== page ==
We've come a long way from the days when being remotely progressive in metal was seen as an act of extreme radicalism, but it's still quietly thrilling to see the continued rise of bands like BLACK CROWN INITIATE. The progressive death metal scene has often suffered from too weighty a debt to the first few OPETH albums, with bands falling over themselves to plug a gap Mikael Åkerfeldt was only too happy to leave behind. But this Pennsylvanian unit were always audibly smarter and more unpredictable than many of their supposed peers, and "Violent Portraits of Doomed Escape" continues the extraordinary expansion their sound has undergone since 2013's "Song of The Crippled Bull". Four years on from the immersive sprawl of "Selves We Cannot Forgive", the third BLACK CROWN INITIATE full-length showcases a band with confidence and inspiration coursing through their veins.
The opening "Invitation" offers seven minutes of revelatory moments: more robustly melodic than before, but intermittently heavier than ever, it's an epic statement of intent that augurs well for everything yet to come. Death metal is still a key component here, and if you are desperately searching for a band to scratch that "Blackwater Park" itch, then there are certainly a handful of pertinent moments to enjoy here. The truth is that BLACK CROWN INITIATE are now striding confidently down their own path — "Trauma Bonds" is a case in point. There are shades of post-rock, shoegaze and even djent buried within its maze-like structure, but the end result engages on a singular new level, as guitarist Andy Thomas's clean vocals soar and shimmer above the multifarious maelstrom. "Years In Frigid Light" is a darker and weirder affair; a storm of dissonant churn that shifts shape and gear with freewheeling abandon, but with occasional, bittersweet melodic intrusions and at least two heavy duty, euphoric hooks.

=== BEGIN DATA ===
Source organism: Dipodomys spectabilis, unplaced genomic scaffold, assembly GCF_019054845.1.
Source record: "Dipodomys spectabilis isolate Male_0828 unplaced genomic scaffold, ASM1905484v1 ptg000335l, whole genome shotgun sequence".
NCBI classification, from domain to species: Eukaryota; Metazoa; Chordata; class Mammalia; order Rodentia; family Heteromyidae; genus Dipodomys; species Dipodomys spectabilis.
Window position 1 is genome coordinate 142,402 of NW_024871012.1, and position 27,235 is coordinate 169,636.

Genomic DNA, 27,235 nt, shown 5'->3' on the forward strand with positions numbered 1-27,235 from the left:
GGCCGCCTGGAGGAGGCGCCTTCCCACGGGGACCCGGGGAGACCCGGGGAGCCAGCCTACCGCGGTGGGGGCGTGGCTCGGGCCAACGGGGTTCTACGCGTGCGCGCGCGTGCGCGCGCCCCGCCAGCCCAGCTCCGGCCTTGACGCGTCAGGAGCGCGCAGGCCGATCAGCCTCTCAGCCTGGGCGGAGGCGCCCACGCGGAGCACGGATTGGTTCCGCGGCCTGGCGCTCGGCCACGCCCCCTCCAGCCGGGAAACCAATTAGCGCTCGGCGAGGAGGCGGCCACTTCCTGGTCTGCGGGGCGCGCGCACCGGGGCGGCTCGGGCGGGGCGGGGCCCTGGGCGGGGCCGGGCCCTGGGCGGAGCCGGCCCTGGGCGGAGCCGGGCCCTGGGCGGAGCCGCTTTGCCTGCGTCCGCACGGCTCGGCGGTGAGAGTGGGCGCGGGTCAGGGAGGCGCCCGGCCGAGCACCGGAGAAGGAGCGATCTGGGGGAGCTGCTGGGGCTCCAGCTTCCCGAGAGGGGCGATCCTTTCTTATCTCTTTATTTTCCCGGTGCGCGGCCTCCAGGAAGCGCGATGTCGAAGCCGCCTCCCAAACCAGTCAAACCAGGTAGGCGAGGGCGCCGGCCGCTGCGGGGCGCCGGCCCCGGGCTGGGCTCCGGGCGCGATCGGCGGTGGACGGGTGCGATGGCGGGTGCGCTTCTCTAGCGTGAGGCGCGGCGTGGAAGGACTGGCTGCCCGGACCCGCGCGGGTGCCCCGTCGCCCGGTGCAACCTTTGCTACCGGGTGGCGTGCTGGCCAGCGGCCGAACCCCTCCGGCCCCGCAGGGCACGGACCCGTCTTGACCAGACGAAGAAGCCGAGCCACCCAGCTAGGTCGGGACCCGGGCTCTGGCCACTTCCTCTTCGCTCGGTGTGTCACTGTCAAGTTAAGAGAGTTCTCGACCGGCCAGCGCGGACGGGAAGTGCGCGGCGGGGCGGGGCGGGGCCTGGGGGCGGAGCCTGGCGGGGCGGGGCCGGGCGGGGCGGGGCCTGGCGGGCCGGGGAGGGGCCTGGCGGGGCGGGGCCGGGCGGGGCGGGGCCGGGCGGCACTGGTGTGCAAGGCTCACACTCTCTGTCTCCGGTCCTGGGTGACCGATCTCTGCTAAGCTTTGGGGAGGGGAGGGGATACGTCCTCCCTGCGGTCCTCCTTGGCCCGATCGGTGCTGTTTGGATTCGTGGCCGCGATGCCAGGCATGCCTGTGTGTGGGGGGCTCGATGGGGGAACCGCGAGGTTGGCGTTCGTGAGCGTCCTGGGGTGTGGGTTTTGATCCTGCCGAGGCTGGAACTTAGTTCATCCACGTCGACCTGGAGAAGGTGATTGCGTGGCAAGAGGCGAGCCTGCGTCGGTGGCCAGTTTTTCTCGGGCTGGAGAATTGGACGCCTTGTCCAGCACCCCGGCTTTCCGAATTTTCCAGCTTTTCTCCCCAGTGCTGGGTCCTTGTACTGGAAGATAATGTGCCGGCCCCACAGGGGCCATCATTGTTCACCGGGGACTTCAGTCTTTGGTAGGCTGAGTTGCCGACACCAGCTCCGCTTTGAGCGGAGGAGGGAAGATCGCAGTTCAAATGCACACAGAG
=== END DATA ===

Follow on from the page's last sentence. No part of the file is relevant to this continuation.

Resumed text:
Elsewhere, preview single "Sun Of War" crams more great ideas into its 435 seconds than most so-called progressive bands could muster in a decade; volubly widescreen in intent, it flips majestically from twinkling, post-rock restraint to mutinous, syncopated grooves and may be the finest song BLACK CROWN INITIATE have written to date. Only "Holy Silence" comes close: another bewitching blend of pumped-up precision and beguiling grace, it howls with a compositional maturity that few bands, progressive or not, reach by their third album. That "Violent Portraits of Doomed Escape" also ticks every conceivable pure metal box along the way is nothing short of miraculous. If you want progress, here it is in glorious, eye-frying Technicolor.